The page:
New Orleans food is something else. In fact, going out to eat in New Orleans is one of the best things to do there. We have visited NOLA several times and have always found that New Orleans cuisine has no boundaries with its out-of-the-box recipes creating an infectious and loveable quality for adventurous eaters. New Orleans is known for its delicious cuisine which is a blend of soul, creole, and cajun food. When it comes to visiting the city, sampling the New Orleans culinary landscape deserves a top spot on any itinerary.
Top 16 Must-Eat Foods In New Orleans
So, what is the best traditional New Orleans food to try? Whether you are planning a visit to New Orleans or just want the taste of a New Orleans menu from the comfort of your home, we’ve got plenty of inspiration lined up. These New Orleans dishes are sure to get your mouth watering – let’s start immediately.
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Gumbo is a delicious soup cooked across Louisiana and is a must-try when visiting New Orleans. Seriously, you cannot visit New Orleans and not eat gumbo – it is akin to sacrilege. The dish contains the ‘Holy Trinity’ of Creole cooking; bell peppers, celery, and onions. And the traditional recipe is held together with thick meat or shellfish stock. Apart from these basic requirements, gumbo can vary quite a bit. There are lots of variations, including hugely popular seafood gumbo.
Gumbo is said to originate from West African cuisine. The West African sister dish typically contains okra, called ‘ki ngombo’. The name stuck and transitioned to gumbo as the dish was introduced into the New Orleans food scene. Gumbo has a strong flavor, and the stock is the most prominent flavor of the dish.
It is hearty and warm – ideal for a light meal on a cold day. It is prepared much like a stew and is stirred over medium-low heat for a prolonged period. Gumbo could take up to 45 minutes to cook and requires real patience, which many say is the dish’s secret ingredient for success.
You shouldn’t have any issues finding somewhere to try gumbo. It is sold all over New Orleans. If you want to cook it yourself, you can head to any central grocery to pick up the necessary ingredients and follow this recipe. Gumbo is low maintenance and a dream to cook and eat – what more could you ask for?
2. Po’ Boy
A po’ boy is a classic, traditional New Orleans food. The sandwich is simple to look at yet delicious, symbolizing Louisianan heritage. You’ll find it all over the state, especially in New Orleans. The sandwich is served on French bread and almost always contains some meat (typically roast beef or seafood).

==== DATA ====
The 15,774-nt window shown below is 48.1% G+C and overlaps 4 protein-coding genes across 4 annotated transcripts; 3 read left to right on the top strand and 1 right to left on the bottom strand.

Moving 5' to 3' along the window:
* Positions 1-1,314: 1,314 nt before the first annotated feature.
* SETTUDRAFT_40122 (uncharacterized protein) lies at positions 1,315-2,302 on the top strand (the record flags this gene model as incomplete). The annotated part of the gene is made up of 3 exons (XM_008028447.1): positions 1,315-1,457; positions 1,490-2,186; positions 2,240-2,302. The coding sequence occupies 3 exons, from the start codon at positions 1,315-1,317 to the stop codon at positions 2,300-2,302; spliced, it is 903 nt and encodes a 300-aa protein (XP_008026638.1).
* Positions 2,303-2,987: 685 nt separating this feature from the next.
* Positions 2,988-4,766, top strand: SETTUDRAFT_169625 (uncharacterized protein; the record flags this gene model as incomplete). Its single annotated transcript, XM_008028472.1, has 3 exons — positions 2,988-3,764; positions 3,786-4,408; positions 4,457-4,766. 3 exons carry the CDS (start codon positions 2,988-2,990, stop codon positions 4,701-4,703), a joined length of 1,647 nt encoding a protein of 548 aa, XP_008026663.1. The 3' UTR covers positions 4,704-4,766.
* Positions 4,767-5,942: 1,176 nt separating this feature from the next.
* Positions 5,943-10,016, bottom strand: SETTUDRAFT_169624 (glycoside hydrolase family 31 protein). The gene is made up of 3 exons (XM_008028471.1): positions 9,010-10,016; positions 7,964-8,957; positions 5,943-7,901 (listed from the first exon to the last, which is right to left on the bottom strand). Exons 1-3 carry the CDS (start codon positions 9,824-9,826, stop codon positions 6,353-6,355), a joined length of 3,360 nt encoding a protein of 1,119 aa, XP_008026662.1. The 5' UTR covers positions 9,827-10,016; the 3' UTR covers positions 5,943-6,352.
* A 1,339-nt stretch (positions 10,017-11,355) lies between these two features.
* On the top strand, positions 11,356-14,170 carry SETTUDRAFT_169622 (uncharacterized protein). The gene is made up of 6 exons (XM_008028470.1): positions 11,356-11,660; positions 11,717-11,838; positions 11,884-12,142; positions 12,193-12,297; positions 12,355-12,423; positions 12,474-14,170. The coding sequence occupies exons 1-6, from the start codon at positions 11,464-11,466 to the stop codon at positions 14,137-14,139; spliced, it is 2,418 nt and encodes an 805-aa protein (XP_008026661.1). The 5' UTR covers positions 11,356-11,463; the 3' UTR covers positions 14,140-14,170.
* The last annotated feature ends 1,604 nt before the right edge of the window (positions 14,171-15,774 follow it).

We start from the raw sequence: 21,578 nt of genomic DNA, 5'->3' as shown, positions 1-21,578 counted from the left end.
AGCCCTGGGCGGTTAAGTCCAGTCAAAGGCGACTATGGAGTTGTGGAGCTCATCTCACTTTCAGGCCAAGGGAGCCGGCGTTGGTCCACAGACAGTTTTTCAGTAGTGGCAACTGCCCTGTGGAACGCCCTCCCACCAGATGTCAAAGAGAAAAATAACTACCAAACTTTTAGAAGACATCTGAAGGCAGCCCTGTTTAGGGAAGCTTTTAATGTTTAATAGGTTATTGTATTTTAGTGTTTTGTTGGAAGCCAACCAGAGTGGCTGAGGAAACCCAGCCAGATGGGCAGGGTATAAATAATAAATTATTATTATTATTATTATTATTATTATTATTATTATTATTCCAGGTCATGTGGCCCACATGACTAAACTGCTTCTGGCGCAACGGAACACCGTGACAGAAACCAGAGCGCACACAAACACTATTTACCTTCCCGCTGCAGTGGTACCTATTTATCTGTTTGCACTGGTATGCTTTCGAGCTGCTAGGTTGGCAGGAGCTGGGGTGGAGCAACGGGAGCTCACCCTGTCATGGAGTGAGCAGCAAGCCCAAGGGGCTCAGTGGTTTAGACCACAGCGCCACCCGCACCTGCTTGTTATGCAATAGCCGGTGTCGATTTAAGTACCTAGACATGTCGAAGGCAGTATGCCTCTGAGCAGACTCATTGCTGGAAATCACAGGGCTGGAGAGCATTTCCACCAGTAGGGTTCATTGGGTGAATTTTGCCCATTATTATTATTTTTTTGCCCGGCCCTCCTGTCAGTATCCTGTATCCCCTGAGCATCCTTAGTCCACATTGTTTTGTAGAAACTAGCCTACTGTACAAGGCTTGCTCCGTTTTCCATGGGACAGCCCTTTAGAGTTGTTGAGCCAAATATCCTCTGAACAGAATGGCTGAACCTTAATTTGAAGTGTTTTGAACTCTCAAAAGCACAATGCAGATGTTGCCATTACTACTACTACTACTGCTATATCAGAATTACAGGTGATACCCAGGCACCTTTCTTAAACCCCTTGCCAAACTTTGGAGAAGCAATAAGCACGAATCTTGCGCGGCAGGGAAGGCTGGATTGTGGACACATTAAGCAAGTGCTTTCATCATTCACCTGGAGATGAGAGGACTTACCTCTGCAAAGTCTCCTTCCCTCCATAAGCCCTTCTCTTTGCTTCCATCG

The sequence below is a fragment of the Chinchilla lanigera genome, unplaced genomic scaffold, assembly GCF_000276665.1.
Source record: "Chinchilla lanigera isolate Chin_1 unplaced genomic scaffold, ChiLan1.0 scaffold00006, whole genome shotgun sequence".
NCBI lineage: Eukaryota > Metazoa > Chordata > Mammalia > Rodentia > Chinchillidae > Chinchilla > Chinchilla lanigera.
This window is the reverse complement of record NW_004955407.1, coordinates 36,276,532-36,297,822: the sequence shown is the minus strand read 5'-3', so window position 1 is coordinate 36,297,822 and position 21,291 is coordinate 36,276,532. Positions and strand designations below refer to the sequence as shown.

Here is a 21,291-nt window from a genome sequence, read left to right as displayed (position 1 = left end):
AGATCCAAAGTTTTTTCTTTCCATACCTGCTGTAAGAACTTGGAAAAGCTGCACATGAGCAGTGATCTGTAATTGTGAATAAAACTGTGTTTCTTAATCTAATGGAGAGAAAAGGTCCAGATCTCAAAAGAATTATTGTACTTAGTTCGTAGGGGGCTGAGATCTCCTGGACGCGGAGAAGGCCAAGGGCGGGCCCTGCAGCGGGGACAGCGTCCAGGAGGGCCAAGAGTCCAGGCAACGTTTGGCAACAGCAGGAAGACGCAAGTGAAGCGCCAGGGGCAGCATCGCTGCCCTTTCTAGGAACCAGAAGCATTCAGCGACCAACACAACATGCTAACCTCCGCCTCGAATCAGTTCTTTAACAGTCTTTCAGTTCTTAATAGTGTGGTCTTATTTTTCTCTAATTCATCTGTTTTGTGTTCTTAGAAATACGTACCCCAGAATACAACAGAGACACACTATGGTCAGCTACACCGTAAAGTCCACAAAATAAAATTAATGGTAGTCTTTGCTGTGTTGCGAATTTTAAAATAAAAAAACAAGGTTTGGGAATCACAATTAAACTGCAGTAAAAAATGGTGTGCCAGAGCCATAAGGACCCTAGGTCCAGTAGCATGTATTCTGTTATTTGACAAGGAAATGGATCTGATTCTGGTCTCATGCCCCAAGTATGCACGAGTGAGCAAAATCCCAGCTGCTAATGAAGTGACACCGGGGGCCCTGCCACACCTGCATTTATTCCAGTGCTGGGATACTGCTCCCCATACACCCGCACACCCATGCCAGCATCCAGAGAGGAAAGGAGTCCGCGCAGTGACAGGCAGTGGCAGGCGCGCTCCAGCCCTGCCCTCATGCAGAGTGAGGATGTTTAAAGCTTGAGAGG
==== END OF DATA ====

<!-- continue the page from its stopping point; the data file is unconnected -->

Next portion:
A creamy remoulade sauce is generously drizzled over the meat. And, usually, you’ll get salad tossed in there as well, like shredded lettuce and tomato – but this varies depending on where you get the po’ boy. One of the most popular New Orleans foods is the cochon de lait po’ boy, which uses the meat of a suckling pig and is considered a delicacy.
The sandwich gets its name from the phrase ‘poor boy’. The Martin Brothers opened a food and coffee stand in 1922, and when the 1929 street car strikes hit, they began to offer free sandwiches to members of the strike unions. The po’ boy became a symbol of solidarity and humanity, and word of this New Orleans food spread like wildfire. The brothers were practically an overnight success.
Taste-wise, what a po’boy tastes like depends on where you buy it. Ingredients vary a lot depending on individual recipes. However, the texture always stays the same, with a mixture of crunchy fried foods and creamy sauce. A po’ boy is a real treat for the senses. The sandwich is cooked by frying the ingredients first, stuffing it, and drizzling it with sauce afterward. You’ll be able to find it all over the place, and while it was once known as a street food delicacy, many restaurants and cafes now offer it too.
Jambalaya is a one-pot dish that, at first glance, appears much like a paella. In fact, the only things that differentiate the two are the spices used in their recipes; jambalaya favors cayenne pepper over saffron, paella’s main spice of choice. You’ll usually find at least one meat in a jambalaya – typically seafood, chicken, or chorizo. Jambalaya contains diced onion, crushed garlic, and lots of spices as well.